Judging by the name, Girls on the Run may simply sound like a running group, but the organization and its mission go far beyond running.
The 12-week after-school curriculum is designed to help girls in third to fifth grades recognize their inner strength to define their lives on their own terms. The program is structured around running, but during those 12 weeks, the girls talk and learn about self confidence, body image and healthy living.
Girls on the Run was founded in 1996 in Charlotte, N.C., by Molly Barker. On her blog, Barker says she started the group “to provide an experience for girls to untangle from the stereotypes which far too frequently capture their spirits around middle school.”
Today, there are more than 200 Girls on the Run councils in North America, which in 2015 served more than 185,000 girls.
Working through the Pittsburgh Council at the University of Pittsburgh Medical Center’s Magee-Womens Hospital, first-grade teacher Hope Hull launched a Girls on the Run program at South Butler County School District.
With district administration approval, Hull debuted Girls on the Run at South Butler County SD in March with the hopes of attracting 15 girls. But the reality far exceeded her expectations.
“At 41 girls, I had to cut it off,” she says. “The administration and the school board recognized that it was good for the district.”
Formed into three groups, the 41 girls met twice a week from March to May. During that time, Hull followed the Girls on the Run curriculum, helping the girls develop the skills to go forward through adolescence and life with confidence and a healthy lifestyle.
How It Runs
Meredith Colaizzi, regional program director for Girl on the Run’s Pittsburgh Council, says the curriculum is divided into three sections: Self-Care and Self-Awareness, Connectedness, and Empowerment.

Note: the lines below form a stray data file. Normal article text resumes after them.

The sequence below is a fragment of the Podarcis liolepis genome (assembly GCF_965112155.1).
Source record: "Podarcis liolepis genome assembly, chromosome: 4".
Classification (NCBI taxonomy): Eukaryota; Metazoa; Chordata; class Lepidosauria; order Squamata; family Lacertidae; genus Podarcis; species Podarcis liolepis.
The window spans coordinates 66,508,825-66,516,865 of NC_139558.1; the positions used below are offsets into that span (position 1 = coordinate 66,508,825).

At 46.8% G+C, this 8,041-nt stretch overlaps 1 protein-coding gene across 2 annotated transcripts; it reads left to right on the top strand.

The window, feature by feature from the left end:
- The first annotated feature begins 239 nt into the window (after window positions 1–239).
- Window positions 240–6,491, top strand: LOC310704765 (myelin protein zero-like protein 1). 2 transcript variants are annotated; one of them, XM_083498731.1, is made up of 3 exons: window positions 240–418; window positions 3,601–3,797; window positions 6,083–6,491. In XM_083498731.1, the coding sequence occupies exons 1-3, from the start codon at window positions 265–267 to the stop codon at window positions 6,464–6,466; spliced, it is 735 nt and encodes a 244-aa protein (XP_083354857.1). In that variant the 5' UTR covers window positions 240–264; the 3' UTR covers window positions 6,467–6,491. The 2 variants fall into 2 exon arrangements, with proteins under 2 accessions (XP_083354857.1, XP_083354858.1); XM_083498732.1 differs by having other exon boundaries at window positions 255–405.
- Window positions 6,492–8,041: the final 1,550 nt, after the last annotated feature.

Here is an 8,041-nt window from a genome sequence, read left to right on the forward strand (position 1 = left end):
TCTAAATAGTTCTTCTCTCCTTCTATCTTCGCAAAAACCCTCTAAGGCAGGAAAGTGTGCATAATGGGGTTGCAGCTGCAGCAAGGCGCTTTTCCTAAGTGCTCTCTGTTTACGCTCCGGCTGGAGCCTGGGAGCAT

“The curriculum is designed to help improve confidence, build character, handle self-care, and make meaningful contributions to the community,” Colaizzi says. “Each class is followed by physical activity that leads to improved health emotionally, mentally and socially.”
A typical Girls on the Run class begins with the girls seated in a circle to discuss and question that class’s topic. The class is led by a certified coach, like Hull—who has taken Girls on the Run curriculum training at Magee-Womens Hospital—along with eight teachers and parents, who have also gone through training at UPMC.
Classes focus on and talk about issues that young girls deal with every day. Discussions address how to deal with emotions, developing positive self-talk, having proper nutrition, living a healthy lifestyle and how to say “no” when dealing with uncomfortable situations.
One class deals with society’s emphasis and judgment on outer appearance and beauty. The class teaches the girls that their sense of self is not defined by what is on the outside, while reinforcing each girl’s self-worth and self-esteem.
“Girls on the Run provides the tools to combat the feeling that only appearance matters,” Colaizzi says.
Class discussions are followed by the Getting on Board activity. Girls partner with each other to work on a small activity that encourages positive motivational reinforcement.
After class discussions, it’s on to running. The girls warm up and stretch for 25-yard relays, during which they dash to a coach who shares a quote or statement from that day’s class to help reinforce the lesson of the day.
Laps are counted so that the girls can measure their progress over the three months in preparation for a 5K run at the end of the program.
Afterward, the girls discuss in their groups what they learned, asking questions an open forum.
“This is where confidence building, friendship and leadership skills come in,” Hull says.
The girls are also required, as part of the curriculum, to complete a community service project of their choosing. This year’s participants democratically chose to write letters to those serving in the military.
At the end of 12 weeks, the girls do an end-of-program 5K run or walk—no small feat for students this age.
“For a third- or fifth-grader that’s a great distance,” Hull says. “It offers them a complete sense of accomplishment while building confidence and a healthy lifestyle.”